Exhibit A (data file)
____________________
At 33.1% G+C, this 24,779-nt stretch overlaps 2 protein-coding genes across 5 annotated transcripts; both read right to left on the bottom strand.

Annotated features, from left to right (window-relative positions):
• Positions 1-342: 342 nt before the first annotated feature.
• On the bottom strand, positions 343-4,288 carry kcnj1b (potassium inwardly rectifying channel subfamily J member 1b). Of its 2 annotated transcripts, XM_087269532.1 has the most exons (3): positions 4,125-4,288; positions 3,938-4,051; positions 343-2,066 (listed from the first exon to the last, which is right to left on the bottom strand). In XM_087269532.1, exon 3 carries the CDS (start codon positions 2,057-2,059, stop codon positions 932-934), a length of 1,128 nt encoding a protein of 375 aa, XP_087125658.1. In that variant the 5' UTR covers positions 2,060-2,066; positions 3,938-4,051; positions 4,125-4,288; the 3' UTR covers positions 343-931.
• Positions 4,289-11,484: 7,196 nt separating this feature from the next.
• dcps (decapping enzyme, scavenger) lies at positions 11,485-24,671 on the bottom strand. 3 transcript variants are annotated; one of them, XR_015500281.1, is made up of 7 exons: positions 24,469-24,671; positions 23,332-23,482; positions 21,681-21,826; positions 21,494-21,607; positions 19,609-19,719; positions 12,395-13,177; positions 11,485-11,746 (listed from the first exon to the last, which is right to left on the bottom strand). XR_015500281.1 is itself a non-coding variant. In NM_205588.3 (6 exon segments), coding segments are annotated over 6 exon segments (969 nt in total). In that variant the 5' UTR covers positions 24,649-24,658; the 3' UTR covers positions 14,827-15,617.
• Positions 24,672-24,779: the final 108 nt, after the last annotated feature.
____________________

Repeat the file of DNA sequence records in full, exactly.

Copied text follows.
At 33.1% G+C, this 24,779-nt stretch overlaps 2 protein-coding genes across 5 annotated transcripts; both read right to left on the bottom strand.

Annotated features, from left to right (window-relative positions):
• Positions 1-342: 342 nt before the first annotated feature.
• On the bottom strand, positions 343-4,288 carry kcnj1b (potassium inwardly rectifying channel subfamily J member 1b). Of its 2 annotated transcripts, XM_087269532.1 has the most exons (3): positions 4,125-4,288; positions 3,938-4,051; positions 343-2,066 (listed from the first exon to the last, which is right to left on the bottom strand). In XM_087269532.1, exon 3 carries the CDS (start codon positions 2,057-2,059, stop codon positions 932-934), a length of 1,128 nt encoding a protein of 375 aa, XP_087125658.1. In that variant the 5' UTR covers positions 2,060-2,066; positions 3,938-4,051; positions 4,125-4,288; the 3' UTR covers positions 343-931.
• Positions 4,289-11,484: 7,196 nt separating this feature from the next.
• dcps (decapping enzyme, scavenger) lies at positions 11,485-24,671 on the bottom strand. 3 transcript variants are annotated; one of them, XR_015500281.1, is made up of 7 exons: positions 24,469-24,671; positions 23,332-23,482; positions 21,681-21,826; positions 21,494-21,607; positions 19,609-19,719; positions 12,395-13,177; positions 11,485-11,746 (listed from the first exon to the last, which is right to left on the bottom strand). XR_015500281.1 is itself a non-coding variant. In NM_205588.3 (6 exon segments), coding segments are annotated over 6 exon segments (969 nt in total). In that variant the 5' UTR covers positions 24,649-24,658; the 3' UTR covers positions 14,827-15,617.
• Positions 24,672-24,779: the final 108 nt, after the last annotated feature.